We finally went to eat and packed our things. We left at 1:00 p.m. from Meridian, Texas. We arrived in San Antonio at about 7:00 p.m. and spent the night since it was Sunday and the car rental agency was closed. The next day, we decided to see the Alamo and the children's museum. None of us really wanted to go because we did not think that Omar would enjoy it. To our surprise, Omar wanted to be in every corner of the museum so that we were late in leaving 3 hours. From there we went on the Riverwalk and ate at the Plaza. I arrived in Edinburg very late and very tired, but the experience was unforgettable.

Very special thanks to Rose Shotts and to Kate Moss for giving me the opportunity to return to the camp. I wish that the parents that have not attended the camp, because they think they already know all there is to know or because they think they will be bored, will realize the opportunity their child is missing to be with other children. And for parents, there is the opportunity to learn something that will be beneficial to your child. I hope that you will take advantage of the next opportunity in October. Hasta la vista!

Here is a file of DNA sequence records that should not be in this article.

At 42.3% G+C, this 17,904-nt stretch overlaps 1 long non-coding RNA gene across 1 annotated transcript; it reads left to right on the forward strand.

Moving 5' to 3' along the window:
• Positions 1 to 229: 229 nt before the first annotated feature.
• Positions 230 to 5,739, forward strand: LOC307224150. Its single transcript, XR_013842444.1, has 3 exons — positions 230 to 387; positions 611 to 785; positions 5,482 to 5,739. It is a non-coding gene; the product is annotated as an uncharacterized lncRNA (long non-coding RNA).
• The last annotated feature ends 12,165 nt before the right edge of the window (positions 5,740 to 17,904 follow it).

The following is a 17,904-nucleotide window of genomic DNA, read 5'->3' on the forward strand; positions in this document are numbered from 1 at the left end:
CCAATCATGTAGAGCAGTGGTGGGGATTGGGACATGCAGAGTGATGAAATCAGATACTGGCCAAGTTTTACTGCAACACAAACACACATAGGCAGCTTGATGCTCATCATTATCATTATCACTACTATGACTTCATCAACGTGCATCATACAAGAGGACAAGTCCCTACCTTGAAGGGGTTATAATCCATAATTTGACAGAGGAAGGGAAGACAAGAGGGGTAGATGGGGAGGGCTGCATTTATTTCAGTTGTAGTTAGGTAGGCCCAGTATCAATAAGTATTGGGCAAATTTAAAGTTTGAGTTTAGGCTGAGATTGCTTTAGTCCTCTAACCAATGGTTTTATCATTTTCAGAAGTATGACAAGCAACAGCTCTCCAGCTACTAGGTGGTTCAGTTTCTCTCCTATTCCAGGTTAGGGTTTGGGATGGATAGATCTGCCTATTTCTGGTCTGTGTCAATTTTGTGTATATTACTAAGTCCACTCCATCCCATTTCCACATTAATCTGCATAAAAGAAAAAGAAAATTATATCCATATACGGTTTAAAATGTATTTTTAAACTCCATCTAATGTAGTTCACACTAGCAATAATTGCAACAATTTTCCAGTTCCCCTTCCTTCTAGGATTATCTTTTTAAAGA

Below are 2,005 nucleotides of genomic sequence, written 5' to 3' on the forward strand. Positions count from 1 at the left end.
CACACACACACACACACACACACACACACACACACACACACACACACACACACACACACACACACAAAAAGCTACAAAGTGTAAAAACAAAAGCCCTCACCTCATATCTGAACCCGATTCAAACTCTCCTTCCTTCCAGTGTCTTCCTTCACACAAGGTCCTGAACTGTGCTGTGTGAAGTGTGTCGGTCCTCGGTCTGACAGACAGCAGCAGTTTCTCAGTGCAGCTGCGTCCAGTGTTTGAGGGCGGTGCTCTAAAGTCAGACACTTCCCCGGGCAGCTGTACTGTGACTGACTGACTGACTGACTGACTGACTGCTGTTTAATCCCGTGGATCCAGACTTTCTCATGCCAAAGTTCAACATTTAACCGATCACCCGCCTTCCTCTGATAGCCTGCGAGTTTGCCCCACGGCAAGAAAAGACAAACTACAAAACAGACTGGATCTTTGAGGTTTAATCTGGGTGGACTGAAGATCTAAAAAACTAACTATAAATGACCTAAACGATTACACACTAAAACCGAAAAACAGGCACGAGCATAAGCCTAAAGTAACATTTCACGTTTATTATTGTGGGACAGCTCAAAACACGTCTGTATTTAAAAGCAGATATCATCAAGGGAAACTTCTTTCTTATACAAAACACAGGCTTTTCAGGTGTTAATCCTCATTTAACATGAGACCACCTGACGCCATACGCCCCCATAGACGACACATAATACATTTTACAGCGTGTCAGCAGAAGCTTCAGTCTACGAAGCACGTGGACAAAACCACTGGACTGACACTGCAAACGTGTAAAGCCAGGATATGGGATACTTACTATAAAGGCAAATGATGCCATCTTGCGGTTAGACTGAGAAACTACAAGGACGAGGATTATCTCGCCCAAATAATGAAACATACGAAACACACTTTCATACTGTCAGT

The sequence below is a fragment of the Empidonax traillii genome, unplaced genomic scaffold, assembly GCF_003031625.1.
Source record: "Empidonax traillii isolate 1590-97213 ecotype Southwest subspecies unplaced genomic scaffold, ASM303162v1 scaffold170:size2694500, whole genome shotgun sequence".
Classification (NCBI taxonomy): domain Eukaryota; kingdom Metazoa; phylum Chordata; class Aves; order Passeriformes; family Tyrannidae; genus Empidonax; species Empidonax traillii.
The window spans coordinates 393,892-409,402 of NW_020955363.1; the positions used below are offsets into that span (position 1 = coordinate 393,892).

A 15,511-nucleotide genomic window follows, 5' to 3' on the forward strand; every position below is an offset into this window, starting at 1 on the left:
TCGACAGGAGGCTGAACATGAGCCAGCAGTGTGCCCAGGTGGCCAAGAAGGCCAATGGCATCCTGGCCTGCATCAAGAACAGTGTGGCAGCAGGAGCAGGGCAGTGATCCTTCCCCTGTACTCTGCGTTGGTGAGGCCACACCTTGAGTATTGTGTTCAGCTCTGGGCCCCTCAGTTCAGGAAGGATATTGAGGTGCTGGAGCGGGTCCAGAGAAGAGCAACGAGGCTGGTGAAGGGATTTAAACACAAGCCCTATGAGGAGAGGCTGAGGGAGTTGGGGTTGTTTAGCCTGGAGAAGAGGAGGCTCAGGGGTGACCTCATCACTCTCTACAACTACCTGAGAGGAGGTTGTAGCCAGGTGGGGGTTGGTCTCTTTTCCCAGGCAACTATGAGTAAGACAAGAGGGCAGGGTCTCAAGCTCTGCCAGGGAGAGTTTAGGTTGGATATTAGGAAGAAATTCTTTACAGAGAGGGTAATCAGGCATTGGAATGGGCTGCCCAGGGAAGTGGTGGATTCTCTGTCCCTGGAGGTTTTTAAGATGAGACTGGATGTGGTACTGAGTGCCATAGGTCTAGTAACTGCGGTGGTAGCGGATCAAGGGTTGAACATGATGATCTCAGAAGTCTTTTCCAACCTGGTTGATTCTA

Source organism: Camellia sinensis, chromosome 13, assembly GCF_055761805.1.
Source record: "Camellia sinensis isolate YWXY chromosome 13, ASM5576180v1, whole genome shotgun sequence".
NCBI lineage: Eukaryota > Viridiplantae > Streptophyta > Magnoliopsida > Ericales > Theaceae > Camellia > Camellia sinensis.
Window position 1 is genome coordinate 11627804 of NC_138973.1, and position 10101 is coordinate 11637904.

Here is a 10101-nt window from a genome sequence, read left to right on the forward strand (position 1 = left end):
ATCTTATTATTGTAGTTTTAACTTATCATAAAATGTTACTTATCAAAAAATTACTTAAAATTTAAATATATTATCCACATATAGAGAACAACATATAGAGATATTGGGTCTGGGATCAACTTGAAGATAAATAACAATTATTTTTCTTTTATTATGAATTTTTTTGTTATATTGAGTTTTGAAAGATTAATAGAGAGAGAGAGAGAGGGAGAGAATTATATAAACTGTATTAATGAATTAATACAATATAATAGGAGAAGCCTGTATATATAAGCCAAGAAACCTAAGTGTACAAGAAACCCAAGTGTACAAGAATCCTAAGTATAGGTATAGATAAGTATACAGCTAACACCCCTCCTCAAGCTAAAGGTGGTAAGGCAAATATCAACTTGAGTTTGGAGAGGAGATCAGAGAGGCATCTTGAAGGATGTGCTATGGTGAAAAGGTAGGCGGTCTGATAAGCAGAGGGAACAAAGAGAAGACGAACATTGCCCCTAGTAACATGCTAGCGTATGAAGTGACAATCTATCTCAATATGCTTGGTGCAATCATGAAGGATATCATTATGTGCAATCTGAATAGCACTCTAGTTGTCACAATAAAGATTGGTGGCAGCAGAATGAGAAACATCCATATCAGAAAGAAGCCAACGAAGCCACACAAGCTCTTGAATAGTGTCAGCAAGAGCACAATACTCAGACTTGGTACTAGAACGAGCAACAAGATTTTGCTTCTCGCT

Editor's Note: If Sareth's letter doesn't inspire you to make an effort to attend the DBMAT Annual Family Conference, I'm not sure what will. This is the only statewide family organization for parents whose children are deafblind or visually impaired with additional disabilities. In its twenty-five years of existence, the parents in this organization have been instrumental in bringing about services to individuals with deafblindness in Texas. Like most organizations that have been around this long, they need more involvement from new members. Please go to DBMAT and get involved in the business meeting. This is your organization. Keep it growing!

Deaf-Blind Multihandicapped Association of Texas (DBMAT)
announces its
25th Annual Family Conference
October 10 - 12, 1997
Camp John Marc, Meridian, TX

For information or
to request a registration form,
contact
DBMAT Headquarters
at (972) 287-1904


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from Sumer 1997 issue

Last Revision: July 30, 2002